Welcome to EDAboard.com

Welcome to our site! EDAboard.com is an international Electronics Discussion Forum focused on EDA software, circuits, schematics, books, theory, papers, asic, pld, 8051, DSP, Network, RF, Analog Design, PCB, Service Manuals... and a whole lot more! To participate you need to register. Registration is free. Click here to register now.

Digit Display for Child Toy

Status
Not open for further replies.

bxmas13

Newbie level 2
Joined
Oct 15, 2009
Messages
2
Helped
0
Reputation
0
Reaction score
0
Trophy points
1,281
Location
Utah
Activity points
1,296
I am trying to build a toy for my kid and I would like to add a digital display that he can adjust(make numbers change) with a rotary switch.
How would I accomplish this? I am a beginner, my only electronic experience is from my high school electronics class 15 years ago. :D I am willing to get my hands dirty and learn.

If this is too in depth for a beginner please feel free to let me know.

Here is the display I am talking about.

https://www.allelectronics.com/make-a-store/item/TDA-511/2-DIGIT-DISPLAY-14.2MM-C.A./1.html

Thanks so much!

Added after 5 hours 34 minutes:

I think I found the answer. Get a 10 position rotary switch. On each position wire it so that it completes the circuit for each specific segment on the 7 segment display.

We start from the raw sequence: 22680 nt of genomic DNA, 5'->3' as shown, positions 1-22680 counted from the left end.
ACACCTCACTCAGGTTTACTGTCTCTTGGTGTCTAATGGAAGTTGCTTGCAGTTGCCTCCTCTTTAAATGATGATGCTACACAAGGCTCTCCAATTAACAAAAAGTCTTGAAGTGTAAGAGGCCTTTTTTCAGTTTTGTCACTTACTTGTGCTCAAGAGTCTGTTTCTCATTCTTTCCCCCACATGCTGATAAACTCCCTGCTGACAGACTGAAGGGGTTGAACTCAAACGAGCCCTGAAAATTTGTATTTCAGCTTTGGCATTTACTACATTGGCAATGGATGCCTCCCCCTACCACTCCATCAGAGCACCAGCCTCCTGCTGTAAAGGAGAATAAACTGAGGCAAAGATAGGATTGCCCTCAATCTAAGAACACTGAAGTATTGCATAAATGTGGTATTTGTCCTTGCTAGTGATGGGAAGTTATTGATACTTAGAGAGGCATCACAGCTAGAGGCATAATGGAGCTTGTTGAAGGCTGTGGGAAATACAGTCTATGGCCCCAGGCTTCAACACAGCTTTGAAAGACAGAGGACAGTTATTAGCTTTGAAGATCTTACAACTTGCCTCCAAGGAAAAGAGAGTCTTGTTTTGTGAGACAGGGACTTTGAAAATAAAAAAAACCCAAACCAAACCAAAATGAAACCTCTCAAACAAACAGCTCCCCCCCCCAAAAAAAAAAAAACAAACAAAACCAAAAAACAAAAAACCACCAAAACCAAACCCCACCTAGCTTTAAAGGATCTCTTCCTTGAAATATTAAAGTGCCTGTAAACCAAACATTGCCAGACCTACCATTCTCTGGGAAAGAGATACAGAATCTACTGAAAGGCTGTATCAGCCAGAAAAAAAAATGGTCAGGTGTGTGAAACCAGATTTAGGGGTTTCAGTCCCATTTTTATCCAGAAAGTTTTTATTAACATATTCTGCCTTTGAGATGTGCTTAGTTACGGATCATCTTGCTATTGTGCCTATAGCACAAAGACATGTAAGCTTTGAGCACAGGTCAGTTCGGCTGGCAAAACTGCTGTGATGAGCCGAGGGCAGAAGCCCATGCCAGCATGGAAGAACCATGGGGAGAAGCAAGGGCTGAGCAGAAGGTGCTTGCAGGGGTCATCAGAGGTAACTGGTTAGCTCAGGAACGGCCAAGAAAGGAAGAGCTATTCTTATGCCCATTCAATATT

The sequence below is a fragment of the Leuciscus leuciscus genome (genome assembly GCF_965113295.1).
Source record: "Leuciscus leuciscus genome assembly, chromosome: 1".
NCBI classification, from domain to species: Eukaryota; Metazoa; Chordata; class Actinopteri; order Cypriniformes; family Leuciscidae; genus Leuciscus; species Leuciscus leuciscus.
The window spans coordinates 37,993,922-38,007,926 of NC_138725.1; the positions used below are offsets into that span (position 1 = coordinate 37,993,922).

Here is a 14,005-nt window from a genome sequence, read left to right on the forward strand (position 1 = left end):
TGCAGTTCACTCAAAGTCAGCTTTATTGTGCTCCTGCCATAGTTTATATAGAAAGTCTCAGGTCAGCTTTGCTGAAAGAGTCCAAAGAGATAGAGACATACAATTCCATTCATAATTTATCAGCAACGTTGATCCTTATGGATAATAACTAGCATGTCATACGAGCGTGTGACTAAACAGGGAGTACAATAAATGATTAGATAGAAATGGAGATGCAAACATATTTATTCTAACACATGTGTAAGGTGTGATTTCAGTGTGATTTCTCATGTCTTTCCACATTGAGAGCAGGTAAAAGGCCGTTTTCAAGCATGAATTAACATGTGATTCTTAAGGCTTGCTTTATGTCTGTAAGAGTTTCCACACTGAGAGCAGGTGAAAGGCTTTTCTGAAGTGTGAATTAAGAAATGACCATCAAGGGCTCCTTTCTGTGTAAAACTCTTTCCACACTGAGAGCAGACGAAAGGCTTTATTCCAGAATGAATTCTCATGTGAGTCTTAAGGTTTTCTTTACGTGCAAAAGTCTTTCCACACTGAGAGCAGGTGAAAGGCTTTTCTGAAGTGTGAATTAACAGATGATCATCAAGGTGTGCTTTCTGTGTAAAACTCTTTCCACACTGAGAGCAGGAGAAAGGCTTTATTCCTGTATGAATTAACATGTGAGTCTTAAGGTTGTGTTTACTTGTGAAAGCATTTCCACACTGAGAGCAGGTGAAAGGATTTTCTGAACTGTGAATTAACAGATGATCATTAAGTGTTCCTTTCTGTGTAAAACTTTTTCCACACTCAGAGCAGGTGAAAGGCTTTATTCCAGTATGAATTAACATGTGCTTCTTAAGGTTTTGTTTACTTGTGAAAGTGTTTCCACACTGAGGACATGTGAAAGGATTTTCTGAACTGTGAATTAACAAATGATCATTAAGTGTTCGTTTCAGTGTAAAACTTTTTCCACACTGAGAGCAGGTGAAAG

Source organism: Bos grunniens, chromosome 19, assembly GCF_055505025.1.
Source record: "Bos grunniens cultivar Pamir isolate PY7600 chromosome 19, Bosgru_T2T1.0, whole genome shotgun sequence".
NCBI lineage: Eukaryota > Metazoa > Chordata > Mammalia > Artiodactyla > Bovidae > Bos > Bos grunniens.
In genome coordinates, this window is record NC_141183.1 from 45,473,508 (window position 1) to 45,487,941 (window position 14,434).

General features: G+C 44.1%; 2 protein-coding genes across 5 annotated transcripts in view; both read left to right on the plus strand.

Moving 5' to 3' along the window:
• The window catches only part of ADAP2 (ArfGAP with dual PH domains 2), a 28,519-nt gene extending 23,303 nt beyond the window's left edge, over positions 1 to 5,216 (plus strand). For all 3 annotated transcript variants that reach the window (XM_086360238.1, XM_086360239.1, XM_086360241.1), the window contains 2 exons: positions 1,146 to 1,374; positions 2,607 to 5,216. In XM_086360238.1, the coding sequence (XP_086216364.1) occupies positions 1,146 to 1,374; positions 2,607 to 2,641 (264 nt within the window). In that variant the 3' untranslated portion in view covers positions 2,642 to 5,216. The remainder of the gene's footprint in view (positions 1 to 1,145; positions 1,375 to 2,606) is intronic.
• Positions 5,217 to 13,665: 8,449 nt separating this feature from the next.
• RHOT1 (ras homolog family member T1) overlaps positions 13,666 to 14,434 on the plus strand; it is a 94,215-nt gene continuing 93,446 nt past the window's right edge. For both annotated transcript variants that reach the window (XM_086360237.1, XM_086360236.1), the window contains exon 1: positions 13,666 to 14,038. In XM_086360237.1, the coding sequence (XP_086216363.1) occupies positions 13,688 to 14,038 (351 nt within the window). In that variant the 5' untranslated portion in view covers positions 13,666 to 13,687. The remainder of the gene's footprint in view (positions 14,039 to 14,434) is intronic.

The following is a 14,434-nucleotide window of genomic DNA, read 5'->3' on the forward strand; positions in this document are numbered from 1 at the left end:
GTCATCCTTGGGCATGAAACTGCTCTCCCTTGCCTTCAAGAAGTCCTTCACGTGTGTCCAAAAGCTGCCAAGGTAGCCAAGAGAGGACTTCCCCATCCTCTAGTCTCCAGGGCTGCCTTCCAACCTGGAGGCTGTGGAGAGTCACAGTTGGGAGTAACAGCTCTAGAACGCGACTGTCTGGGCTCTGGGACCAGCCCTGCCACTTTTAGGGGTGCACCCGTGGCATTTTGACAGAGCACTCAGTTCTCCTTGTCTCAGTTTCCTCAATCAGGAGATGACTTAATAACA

So in other words: position 1 gets wired to pins 'b' and 'c' to make the number 1.
position 2 gets wired to a, b, g, e, d and so on.

That sound right?

7seg_pinouts.png
 

ChrisC

Member level 2
Joined
Sep 30, 2009
Messages
51
Helped
14
Reputation
28
Reaction score
2
Trophy points
1,288
Location
London, UK
Activity points
1,760
Almost, but you'll need to include some diodes to stop cross-linking of segment combinations... The schematics below show what happens in a simplified case, where we have a 2-position switch and 3 LEDs - a, b and c. With the switch in the left hand position we want LEDs a and b to be lit, and with the switch in the right hand position we want LEDs b and c to be lit.

5_1255685881.gif


Note here that, because LED b is common to both switch positions, it forms a link between both sides of the switch, and so even though the switch is in the left-hand position we will get unwanted current flow through the common link (as depicted by the red arrow) and across to LED c which will then also be lit.


3_1255685897.gif


If we now include diodes in series with the connections between both sides of the switch and LED b, this cross-link is broken - these series diodes prevent current flow from one side of the switch to the other.

For this example, the series diodes on LEDs a and c aren't necessary, because neither of these LEDs are shared between switch positions, however for the full circuit you're intending to build, you'll find that all of the segments are shared between at least two of your switch positions, and so you will need these series diodes on each LED.

HTH
Chris
 

bxmas13

Newbie level 2
Joined
Oct 15, 2009
Messages
2
Helped
0
Reputation
0
Reaction score
0
Trophy points
1,281
Location
Utah
Activity points
1,296
Oh yes that makes sense. Thank you so much!
 

Status
Not open for further replies.

Part and Inventory Search

Welcome to EDABoard.com

Sponsor

Top